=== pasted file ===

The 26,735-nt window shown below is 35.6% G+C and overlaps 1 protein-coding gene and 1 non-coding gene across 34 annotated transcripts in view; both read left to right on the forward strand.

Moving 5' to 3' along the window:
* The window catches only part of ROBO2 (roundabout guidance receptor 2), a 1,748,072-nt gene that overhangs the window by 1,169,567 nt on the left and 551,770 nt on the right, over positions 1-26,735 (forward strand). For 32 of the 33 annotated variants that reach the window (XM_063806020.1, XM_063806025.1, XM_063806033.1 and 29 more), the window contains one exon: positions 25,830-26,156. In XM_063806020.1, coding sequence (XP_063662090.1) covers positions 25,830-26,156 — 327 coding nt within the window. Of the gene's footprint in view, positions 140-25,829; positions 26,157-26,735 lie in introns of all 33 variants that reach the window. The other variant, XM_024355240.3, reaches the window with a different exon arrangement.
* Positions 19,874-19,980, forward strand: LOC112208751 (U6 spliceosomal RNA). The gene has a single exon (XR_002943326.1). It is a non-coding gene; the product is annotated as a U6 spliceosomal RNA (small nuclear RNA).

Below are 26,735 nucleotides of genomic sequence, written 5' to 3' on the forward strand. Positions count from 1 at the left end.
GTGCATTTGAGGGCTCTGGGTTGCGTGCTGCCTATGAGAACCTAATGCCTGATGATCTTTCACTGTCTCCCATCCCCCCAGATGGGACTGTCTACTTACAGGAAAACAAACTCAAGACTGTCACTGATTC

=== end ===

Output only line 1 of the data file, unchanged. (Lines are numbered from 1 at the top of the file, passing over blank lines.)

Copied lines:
The 26,735-nt window shown below is 35.6% G+C and overlaps 1 protein-coding gene and 1 non-coding gene across 34 annotated transcripts in view; both read left to right on the forward strand.